Many people hear words orientation or mobility training, but aren’t quite sure what they mean. We explain.
- Orientation refers to knowing where you are by using landmarks and clues around the environment.
- Mobility means moving safely from one place to the other in a safe and independent manner.
Orientation and Mobility training involves teaching a young person with a visual impairment how to move around their environment safely and efficiently. Specific skills are taught by a qualified Habilitation/Mobility Specialist, so that the student knows where they are and how to get there. This can be indoors (such as a new school, or new home) as well as outdoors (the route from home to school). Training is usually undertaken on an individual basis and is often repeated until the young person is able to travel safely and independently and has gained more confidence.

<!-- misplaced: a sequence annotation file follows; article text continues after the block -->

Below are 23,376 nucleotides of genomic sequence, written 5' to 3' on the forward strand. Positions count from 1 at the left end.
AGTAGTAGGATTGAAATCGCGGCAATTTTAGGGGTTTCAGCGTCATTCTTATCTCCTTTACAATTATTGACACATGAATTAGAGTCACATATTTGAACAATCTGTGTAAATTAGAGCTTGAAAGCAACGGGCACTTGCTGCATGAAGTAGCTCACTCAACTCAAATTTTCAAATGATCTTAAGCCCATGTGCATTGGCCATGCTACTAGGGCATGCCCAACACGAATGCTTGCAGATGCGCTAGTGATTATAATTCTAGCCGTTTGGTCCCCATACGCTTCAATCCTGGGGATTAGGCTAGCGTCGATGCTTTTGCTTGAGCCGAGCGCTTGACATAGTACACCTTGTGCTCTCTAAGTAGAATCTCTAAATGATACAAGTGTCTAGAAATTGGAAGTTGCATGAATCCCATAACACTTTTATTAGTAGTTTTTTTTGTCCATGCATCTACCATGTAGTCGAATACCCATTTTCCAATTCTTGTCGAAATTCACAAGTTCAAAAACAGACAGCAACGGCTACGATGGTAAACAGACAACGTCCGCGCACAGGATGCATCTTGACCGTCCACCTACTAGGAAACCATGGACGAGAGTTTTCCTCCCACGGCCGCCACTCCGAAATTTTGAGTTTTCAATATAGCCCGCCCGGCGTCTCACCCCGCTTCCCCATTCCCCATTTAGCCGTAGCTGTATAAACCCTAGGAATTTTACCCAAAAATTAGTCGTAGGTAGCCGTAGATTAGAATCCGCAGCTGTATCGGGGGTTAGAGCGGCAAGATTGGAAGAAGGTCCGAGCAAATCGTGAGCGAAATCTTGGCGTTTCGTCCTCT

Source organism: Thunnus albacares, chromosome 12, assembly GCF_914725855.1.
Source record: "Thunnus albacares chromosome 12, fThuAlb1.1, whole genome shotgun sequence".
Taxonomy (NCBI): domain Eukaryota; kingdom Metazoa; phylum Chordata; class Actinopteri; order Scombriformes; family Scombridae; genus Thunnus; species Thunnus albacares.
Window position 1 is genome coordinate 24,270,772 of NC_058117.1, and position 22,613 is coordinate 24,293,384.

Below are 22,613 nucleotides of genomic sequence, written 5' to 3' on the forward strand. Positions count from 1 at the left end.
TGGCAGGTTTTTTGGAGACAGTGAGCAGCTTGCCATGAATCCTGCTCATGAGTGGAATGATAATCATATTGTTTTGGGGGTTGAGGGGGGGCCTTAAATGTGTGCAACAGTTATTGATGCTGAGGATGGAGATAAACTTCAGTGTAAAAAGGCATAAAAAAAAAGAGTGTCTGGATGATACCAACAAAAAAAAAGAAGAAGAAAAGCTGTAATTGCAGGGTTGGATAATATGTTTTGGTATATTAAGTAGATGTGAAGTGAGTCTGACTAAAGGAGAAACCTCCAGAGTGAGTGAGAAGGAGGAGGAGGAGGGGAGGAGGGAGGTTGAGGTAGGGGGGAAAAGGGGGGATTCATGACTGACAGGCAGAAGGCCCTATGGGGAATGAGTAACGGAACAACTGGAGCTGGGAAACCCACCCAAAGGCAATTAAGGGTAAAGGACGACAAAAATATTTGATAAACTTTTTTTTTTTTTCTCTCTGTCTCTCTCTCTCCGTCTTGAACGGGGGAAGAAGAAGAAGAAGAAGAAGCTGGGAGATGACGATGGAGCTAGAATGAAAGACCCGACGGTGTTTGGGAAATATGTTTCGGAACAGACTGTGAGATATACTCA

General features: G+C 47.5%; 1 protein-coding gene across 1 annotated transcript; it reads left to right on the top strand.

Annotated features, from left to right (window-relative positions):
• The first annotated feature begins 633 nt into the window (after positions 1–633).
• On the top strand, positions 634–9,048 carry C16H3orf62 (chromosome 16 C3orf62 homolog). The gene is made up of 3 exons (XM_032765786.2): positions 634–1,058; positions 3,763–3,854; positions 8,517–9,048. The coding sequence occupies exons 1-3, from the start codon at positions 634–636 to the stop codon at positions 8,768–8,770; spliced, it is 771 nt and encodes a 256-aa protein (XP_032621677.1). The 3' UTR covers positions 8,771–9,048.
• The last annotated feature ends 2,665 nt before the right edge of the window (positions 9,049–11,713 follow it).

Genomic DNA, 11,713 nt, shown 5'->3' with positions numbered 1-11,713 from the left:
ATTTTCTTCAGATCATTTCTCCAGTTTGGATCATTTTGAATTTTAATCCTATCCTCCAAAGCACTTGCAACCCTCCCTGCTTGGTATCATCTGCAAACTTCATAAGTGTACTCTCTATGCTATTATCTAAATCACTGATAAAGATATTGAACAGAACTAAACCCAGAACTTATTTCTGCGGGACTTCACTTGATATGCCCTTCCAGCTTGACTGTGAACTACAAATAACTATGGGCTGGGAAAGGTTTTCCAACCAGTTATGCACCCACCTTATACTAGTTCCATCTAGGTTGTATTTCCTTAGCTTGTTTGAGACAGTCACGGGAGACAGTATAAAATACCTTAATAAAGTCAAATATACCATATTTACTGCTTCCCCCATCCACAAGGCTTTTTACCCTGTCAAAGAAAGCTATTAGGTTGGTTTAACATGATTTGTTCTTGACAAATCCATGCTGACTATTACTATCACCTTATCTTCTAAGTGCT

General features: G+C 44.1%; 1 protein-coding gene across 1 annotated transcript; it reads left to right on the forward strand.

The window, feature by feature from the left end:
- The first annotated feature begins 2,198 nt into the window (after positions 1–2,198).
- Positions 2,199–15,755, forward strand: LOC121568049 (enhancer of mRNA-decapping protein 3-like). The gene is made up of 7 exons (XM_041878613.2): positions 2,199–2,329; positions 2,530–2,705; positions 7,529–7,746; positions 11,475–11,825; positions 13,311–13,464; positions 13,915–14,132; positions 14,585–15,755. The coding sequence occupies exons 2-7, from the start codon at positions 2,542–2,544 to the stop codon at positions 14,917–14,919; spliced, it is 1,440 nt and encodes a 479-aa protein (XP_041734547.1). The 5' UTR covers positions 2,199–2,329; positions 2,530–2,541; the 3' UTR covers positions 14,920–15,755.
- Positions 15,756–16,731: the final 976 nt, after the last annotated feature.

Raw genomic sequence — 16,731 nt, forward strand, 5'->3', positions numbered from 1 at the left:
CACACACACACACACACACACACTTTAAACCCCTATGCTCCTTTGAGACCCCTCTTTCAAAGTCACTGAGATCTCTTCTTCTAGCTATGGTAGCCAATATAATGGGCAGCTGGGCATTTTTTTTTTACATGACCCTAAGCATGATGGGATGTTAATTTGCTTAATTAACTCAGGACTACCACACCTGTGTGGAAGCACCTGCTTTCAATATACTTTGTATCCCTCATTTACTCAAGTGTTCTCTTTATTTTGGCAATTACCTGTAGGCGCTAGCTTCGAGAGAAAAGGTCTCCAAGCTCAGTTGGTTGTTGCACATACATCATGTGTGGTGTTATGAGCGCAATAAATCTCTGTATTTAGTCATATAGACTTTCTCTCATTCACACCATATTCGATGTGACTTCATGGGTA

Some of the training may involve:
- concept development
- spatial awareness
- self-protection techniques by using the natural extension of the arm and hand
- route travel
- use of android phone including apps to assist with independent travel
- Using a monocular to utilise remaining vision.
Independent travel helps build self-esteem and self-confidence as the student learns to move.
Often as part of the training (usually at the start of the Orientation and Mobility programme) the young person will be shown Sighted Guide. This is where a person who has been trained in the Sighted Guide technique, guides a visually impaired person and so that they can walk together safely and comfortably.
For information on Sighted Guide, download the Joseph Clarke Service’s booklet ‘How to Guide a VI child’